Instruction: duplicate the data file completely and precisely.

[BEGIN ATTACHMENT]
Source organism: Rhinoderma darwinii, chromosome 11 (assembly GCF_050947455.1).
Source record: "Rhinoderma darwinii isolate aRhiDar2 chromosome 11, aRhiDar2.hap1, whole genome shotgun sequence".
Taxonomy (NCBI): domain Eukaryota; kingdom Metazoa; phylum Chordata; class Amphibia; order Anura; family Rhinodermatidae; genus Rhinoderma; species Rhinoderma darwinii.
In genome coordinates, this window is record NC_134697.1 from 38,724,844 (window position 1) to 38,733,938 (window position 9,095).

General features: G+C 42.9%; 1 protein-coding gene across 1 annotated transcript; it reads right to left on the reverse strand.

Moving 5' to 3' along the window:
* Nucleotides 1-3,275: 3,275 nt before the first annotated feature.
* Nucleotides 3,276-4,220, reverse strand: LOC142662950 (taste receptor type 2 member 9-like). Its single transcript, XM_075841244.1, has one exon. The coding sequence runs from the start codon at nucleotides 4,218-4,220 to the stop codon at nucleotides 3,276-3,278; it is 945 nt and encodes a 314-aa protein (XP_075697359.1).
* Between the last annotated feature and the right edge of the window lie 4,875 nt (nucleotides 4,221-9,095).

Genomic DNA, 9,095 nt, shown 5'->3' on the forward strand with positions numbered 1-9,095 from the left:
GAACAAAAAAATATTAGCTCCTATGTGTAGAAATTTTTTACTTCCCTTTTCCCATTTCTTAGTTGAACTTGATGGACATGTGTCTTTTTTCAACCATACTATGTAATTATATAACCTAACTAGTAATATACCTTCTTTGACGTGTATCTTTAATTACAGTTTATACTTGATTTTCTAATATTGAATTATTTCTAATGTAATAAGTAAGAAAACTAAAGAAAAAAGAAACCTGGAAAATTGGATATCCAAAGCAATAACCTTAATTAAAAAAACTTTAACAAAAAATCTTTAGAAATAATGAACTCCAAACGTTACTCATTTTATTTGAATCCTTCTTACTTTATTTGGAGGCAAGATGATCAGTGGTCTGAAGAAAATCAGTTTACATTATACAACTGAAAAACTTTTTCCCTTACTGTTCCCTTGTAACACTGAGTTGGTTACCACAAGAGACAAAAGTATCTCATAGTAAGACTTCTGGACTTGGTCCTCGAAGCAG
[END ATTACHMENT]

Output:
Source organism: Rhinoderma darwinii, chromosome 11 (assembly GCF_050947455.1).
Source record: "Rhinoderma darwinii isolate aRhiDar2 chromosome 11, aRhiDar2.hap1, whole genome shotgun sequence".
Taxonomy (NCBI): domain Eukaryota; kingdom Metazoa; phylum Chordata; class Amphibia; order Anura; family Rhinodermatidae; genus Rhinoderma; species Rhinoderma darwinii.
In genome coordinates, this window is record NC_134697.1 from 38,724,844 (window position 1) to 38,733,938 (window position 9,095).

General features: G+C 42.9%; 1 protein-coding gene across 1 annotated transcript; it reads right to left on the reverse strand.

Moving 5' to 3' along the window:
* Nucleotides 1-3,275: 3,275 nt before the first annotated feature.
* Nucleotides 3,276-4,220, reverse strand: LOC142662950 (taste receptor type 2 member 9-like). Its single transcript, XM_075841244.1, has one exon. The coding sequence runs from the start codon at nucleotides 4,218-4,220 to the stop codon at nucleotides 3,276-3,278; it is 945 nt and encodes a 314-aa protein (XP_075697359.1).
* Between the last annotated feature and the right edge of the window lie 4,875 nt (nucleotides 4,221-9,095).

Genomic DNA, 9,095 nt, shown 5'->3' on the forward strand with positions numbered 1-9,095 from the left:
GAACAAAAAAATATTAGCTCCTATGTGTAGAAATTTTTTACTTCCCTTTTCCCATTTCTTAGTTGAACTTGATGGACATGTGTCTTTTTTCAACCATACTATGTAATTATATAACCTAACTAGTAATATACCTTCTTTGACGTGTATCTTTAATTACAGTTTATACTTGATTTTCTAATATTGAATTATTTCTAATGTAATAAGTAAGAAAACTAAAGAAAAAAGAAACCTGGAAAATTGGATATCCAAAGCAATAACCTTAATTAAAAAAACTTTAACAAAAAATCTTTAGAAATAATGAACTCCAAACGTTACTCATTTTATTTGAATCCTTCTTACTTTATTTGGAGGCAAGATGATCAGTGGTCTGAAGAAAATCAGTTTACATTATACAACTGAAAAACTTTTTCCCTTACTGTTCCCTTGTAACACTGAGTTGGTTACCACAAGAGACAAAAGTATCTCATAGTAAGACTTCTGGACTTGGTCCTCGAAGCAG